Thursday, November 08, 2007

To be Shtark, or to be Emet (True)

It happens all the time. You know you do it yourself sometimes. We all sometimes do something which looks religious in order to look “Shtark”. “Shtark” is the yeshivish word used to describe what someone does when he does something which looks religious.
I have a big problem with this reality we live in. I have a big problem with the fact that many religious people today worry more about looking “Shtark” then about their personal relationship to God. They worry more about being the “Shtark” kid then being the kid who does most for Am Israel. They worry more about being “Shtark” then connecting to the land of Israel.

Why does being Shtark even matter?
Since when is the Jewish religion limited at what looks religious?

This has become ridiculous. I know many people who wear a black hat and go clubbing at nights. Why not? A Black Hat is shtark. True, its not halacha. True, there is probably no requirement to wear one. But its still Shtark! (Don’t get me wrong, I never criticize the fact of wearing a hat… to each its own. I am criticizing the reason for which SOME wear it). Clubbing is a sin on so many levels – girls dancing, girls touching, girls not dressed tsniout. But you can still look shtark with your nice black hat, so who cares?

A beard makes you look shtark – the longer the better! (Note: I do let my beard grow, so again, not criticizing that fact, just criticizing the mentality behind some people who do it). Yes, learning torah is much more important. But its so hard to learn a daf of gemara. I can always let my beard grow and look shtark and my learning… well…. No one really knows how much I learn anyways.You know what? Even the learning people do is defined by that. How many people will refuse to learn any Machshava (Jewish Thought) because if someone sees them learning this, its almost “bitoul toyreh”! True, the GRA wrote some books in Machshava, and he probably wanted some read it. But no, I’ll what the GRA wrote in the gemara because its shtark. Learning his machshava books is not shtark! The rambam did write moreh nevuchim, shmona prakim… But no, I’ll just learn Mishnei Torah in my Iyun seder because that is what is Shtark!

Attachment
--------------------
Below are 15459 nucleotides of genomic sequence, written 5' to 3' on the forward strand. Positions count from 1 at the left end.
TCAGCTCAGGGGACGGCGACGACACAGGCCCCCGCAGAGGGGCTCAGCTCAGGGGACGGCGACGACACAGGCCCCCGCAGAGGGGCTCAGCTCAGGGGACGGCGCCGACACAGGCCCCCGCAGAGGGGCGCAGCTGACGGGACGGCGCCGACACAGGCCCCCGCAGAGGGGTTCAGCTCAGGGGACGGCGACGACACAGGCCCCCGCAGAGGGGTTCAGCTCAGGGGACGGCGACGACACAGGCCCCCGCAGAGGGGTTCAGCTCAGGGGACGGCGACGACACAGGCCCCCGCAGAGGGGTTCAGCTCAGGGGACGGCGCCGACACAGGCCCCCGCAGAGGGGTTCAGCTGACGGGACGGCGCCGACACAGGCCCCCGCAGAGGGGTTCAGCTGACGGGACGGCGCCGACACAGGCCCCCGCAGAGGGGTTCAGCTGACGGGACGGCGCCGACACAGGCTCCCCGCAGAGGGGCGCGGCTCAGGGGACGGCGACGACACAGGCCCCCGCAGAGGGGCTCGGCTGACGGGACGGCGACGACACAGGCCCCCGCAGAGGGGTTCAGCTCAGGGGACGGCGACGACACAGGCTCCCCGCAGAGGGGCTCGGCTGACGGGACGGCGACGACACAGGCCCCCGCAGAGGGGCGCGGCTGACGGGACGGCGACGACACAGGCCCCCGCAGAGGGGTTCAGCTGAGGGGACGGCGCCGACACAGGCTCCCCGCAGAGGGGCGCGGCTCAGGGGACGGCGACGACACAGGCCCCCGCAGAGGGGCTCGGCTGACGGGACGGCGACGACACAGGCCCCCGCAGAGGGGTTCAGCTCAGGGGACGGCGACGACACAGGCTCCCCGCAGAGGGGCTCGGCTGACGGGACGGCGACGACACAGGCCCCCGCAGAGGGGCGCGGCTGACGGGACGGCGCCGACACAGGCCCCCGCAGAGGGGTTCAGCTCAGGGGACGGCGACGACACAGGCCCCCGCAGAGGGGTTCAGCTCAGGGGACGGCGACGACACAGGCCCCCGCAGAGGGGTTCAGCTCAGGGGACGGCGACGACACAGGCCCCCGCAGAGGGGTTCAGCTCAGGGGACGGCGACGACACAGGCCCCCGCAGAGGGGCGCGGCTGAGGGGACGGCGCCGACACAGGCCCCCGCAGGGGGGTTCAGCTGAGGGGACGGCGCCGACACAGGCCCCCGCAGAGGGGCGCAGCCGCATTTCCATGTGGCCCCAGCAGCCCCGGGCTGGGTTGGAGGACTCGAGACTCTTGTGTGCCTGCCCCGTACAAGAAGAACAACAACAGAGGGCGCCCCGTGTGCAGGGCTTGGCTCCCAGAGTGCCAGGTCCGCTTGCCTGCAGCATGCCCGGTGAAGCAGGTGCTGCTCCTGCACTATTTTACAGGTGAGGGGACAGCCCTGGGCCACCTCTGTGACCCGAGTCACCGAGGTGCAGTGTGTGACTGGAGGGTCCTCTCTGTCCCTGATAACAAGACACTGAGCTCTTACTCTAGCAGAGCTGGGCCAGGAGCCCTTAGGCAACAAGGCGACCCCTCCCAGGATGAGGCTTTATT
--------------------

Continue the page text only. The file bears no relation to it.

Last but definitely not least. How many Shtark people who are careful to follow all the houmrot of halacha live in Chuts Laaretz? They ignore the fact that according to many, they are going against a Mitzvah Mideoraita. Even according to one of the most lenient opinion who says the mitvah of Yishuv Haaretz is a mitzvah Kiyumit (only a mitzvah when you do it, but its not a requirement), this is also true of Tsitsit! Do you know any of these shtark guys not wearing tsitsit? No, but that’s different! Wearing Tsitsit (and preferably long ones) is shtark. Living in Israel, being Zionist, not so shtark. You know what? Rav Kook has said, about 100 years ago, that the reason why people are leaving the religion is because they were looking for truth, and all they found in the jewish community was a superficial practice of this truth. 100 years later, in chutz laaretz and in some places even in erets Israel, the problem is still the same! How can you expect someone looking for truth to join a community where one needs to change his kippah in order to get a better shidduch? How can you expect someone who looks for truth to be a part of Todays “Shtark” community? How can you expect someone who walks half naked (untsniout) to impress her friends to change her ways and start walking with the “shtark clothing” not because it is right and emet (true), but because it is “Shtark”?

If someone wears a black hat, let him do so but not because it’s Shtark, because he believes its Emet! If someone lets his beard grow let him do so but not because its shtark, because its Emet! If someone starts dressing tsniout, let her do so, but not because its shtark, but because its Emet! Instead of caring about being shtark, lets start caring about our relationship to God!

The assimilation in today’s world is our problem: Not just because we care of other jews, but because we, the religious community, are responsible for it! The world is asking for authentic Judaism, they are asking for Emet, and all we provide them with is “Being Shtark”